Taking pictures:

I really started seriously taking pictures back in 1970 when a friend of mine show me some of his pictures that were taken with a SLR camera.  Until then, all I had ever used was a cheap point-and-shoot thing with a flash cube on top.  I had grown to expect my pictures to be under and over exposed, out of focus, not centered and have poor or washed-out color.  Now, I was seeing pictures that rivaled National Geographic that someone like me had taken!  I was hooked!  SLR's were expensive back then, but I wouldn't settle for anything else, so I looked around until I found a Russian-made SLR for $79.  It was a SLR, but it was all manual.  It didn't even have a built-in light meter, but I ended up learning a great deal about photography and I eventually did take some amazing pictures.  Over the years, I have since owned some nice film cameras, but they all have the problem of not getting instant results.  You still have to wait until you get the pictures developed to see what you have!

Then, about four years ago, I discovered digital photography.  It didn't have the resolution of film, but it was much sharper, you could edit your pictures in the computer and best of all, you could see the results instantly!  I was convinced almost immediately that this was the future of photography.  Now, I wouldn't use anything but digital, especially with the advent of the Internet.

If you want to take pictures of your projects so they can be published on a website or just for documentation, all you need is a simple one megapixel or higher digital camera.  Never use a flash.  Always try to use natural light.  If it is a vintage radio, for example, place it in a location where it would be found when it was first purchased, such as in a living room, on a table, by the bed, in the kitchen, etc. then use the available light.  You probably noticed that I tend to do this on the restorations page.  I believe it gives the radios a soft and warm setting that is realistic to the time when they were often listened to.   Regardless, remember that the best light source is the sun.  Take the item outside but try to avoid direct sunlight by seeking a shady area.  Sunlight coming through a window also works well.  The following picture was taken in sunlight on a cloudy day.  This reduces the shadows and balances the depth of the colors:








Some small items, as well as homebrew projects, photograph well with two or three 100 watt quartz halogen desk lamps.  I have three I purchased at Staples for less than fifteen dollars each that work very well.  With three, you can place them in a triangle pattern around the subject and reduce or eliminate most of the shadows.  The color temperature of these are closer to natural sunlight, but you still may need to do a little color balancing in the camera or later in the computer because the halogen still gives the picture a slight yellow cast as compared to sunlight.  In the old days, with film cameras, you would place a blue type "B" filter over the lens to compensate.  With most digital cameras, you just have to switch the white balance to "incandescent", "tungsten" or a similar setting and you have corrected.  Some cameras have a "memory" setting for white balance which is really nice.  With this feature, you just point the camera at the background and record the best balance setting.  Later, you can recall this setting to take more pictures on the same background.  When finished taking the pictures, you can do the final "tweaking" color balance in the computer.  More on this later.

When photographing your projects, try to get in close for detailed shots of the components too.  Don't forget the macro mode if you have one.  People like to see the parts you used and how you installed or mounted them.  Macro photography is a whole science in itself, so I won't get into it, but with even the cheap digital cameras, they usually have a built-in macro mode which simply let's you focus in closer.  Also, many of these cameras have an auxiliary closeup lens available that you can attach to the front of the main lens.  These work fairly well, but you may experience some distortion and color fringing of objects.  But, for the money, they are worth it.  If you do go this route, try to buy the multi-element type as opposed to a single element lens.  This will help reduce the color fringing.  When taking closeups like this, a table top or "mini" tripod is a must have item.  It is virtually impossible to hand-hold the camera still enough to eliminate a blurred picture, especially when you are using 1/100 of a second or longer exposures.  When using these small tripods, be aware that many cameras tend to be off balance when mounted with the lens pointing down.  My son learned this the hard way after his camera toppled over and ruined a nice macro lens.  Check for balance first and add weight to one or more of the legs to compensate.  I just place a one pound roll of solder over one leg.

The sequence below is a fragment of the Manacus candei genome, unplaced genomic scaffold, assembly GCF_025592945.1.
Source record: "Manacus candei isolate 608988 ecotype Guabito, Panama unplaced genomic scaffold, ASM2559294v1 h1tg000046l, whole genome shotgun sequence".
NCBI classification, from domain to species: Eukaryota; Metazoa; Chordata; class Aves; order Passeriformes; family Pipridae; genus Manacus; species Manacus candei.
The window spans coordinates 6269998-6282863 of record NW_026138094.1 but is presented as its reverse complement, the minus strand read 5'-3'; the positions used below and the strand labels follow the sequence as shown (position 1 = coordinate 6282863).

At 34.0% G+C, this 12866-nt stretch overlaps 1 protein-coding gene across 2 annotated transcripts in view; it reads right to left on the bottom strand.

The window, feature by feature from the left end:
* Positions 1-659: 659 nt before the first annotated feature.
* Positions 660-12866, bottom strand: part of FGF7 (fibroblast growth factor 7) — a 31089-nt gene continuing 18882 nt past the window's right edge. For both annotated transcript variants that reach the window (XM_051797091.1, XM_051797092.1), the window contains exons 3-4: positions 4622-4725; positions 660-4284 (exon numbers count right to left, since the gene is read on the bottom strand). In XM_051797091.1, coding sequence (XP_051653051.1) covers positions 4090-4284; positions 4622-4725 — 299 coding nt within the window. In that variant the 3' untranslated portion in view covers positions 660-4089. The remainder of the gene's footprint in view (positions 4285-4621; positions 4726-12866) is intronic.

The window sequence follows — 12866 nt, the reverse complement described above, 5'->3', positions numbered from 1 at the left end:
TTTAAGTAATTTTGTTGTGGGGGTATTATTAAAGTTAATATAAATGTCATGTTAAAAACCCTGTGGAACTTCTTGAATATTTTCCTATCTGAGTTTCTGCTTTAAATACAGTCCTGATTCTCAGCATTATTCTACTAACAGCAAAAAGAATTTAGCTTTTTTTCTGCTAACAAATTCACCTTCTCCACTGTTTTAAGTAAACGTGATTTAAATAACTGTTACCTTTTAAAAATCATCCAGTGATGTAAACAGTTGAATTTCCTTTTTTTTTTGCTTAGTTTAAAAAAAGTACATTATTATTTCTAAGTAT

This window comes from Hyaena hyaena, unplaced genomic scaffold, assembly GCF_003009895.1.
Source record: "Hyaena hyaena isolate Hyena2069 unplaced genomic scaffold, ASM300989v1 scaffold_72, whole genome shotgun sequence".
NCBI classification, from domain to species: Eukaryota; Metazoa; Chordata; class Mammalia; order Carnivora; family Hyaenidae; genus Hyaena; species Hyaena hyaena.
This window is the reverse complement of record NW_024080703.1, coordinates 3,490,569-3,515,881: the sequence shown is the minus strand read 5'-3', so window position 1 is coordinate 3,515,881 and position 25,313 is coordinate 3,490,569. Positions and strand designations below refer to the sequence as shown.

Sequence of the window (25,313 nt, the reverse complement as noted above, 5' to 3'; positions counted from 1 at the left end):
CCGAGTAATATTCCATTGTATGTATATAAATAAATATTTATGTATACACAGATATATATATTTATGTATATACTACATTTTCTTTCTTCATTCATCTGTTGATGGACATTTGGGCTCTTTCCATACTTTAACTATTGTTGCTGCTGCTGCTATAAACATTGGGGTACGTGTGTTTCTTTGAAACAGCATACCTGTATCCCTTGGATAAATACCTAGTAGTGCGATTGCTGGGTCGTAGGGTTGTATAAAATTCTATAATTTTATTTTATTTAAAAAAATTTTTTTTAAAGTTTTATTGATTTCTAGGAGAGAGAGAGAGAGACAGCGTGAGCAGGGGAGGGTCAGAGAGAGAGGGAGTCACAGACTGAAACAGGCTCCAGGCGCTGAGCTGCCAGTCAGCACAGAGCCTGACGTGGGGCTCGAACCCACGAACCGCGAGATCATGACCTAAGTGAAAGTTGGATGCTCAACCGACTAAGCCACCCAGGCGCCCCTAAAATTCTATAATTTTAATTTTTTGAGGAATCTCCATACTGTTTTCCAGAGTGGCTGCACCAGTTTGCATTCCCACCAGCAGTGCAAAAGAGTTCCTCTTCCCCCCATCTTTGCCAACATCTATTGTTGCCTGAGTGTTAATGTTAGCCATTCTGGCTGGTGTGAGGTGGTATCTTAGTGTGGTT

Backgrounds are one of the hardest things to come up with.   I have seen items for sale on eBay that look decent but have a trashy or dirty looking background that really turns you off.  Some look so bad that you wonder if you are getting a roach motel if you purchase the item.  Many people drape a wrinkled sheet behind the item which looks about as bad.  I have sold a few items on eBay.  Once I listed an item that I had photographed on my somewhat messy workbench in the basement.  It sold for $18 and I had a little over 50 hits on it.  One month later, I listed an identical item, but this time I photographed it on the back porch with my wife's beautiful flower garden in the background.  This time, it sold for $32 and received over 160 hits!  Was this a coincidence?  I personally like pleasant settings as backgrounds that look as appealing as the item.  With homebrew projects, this is not always practical.  A workbench where it was built would be acceptable if it is clean and neat.  However, a nice hand-built all-band transceiver sitting on a bench made of orange crates with a pair of bicycle pliers, a hammer and a beer can next to it wouldn't look so good.  Colored backgrounds work very well, but try to use colors that compliment the subject and not detract from it.  You can use black or white, but be aware that when using automatic digital cameras to take closeups on a solid black or white background, there is a problem.  These cameras, when operating in automatic mode, want to correct the exposure so as to get the best definition in the subject.  A large white background will fool this correction and you will get an under-exposed looking picture with a color overcast.  A similar problem occurs with black which tends to look dark brown or some other color instead of black.  A way to minimize this problem is to try to fill the frame as much as you can with the subject and reduce the amount of background.  Also, if your camera allows it, switch to manual exposure and set the "F" stop and time manually for the best picture.  By using a solid color background, you can more easily edit it in the computer to reduce or totally remove it.  This produces an image that appears to be floating on the page.  Flat colors show less reflections.  Poster board works well.  You can also get a neat affect by using a velvety type of cloth and lay it so that it is caressing the item like fine jewelry.  I like to do this with green velour.  Sometimes the background can enhance the item you want to photograph.  For example, what about placing your recently restored radio with some of the old tubes, you used for restoration, laying in the background?  Or, perhaps have an old radio catalog or program guide laying in front of the set.  This gives one the impression of seeing a photo that was taken a long time ago when these radios were popular.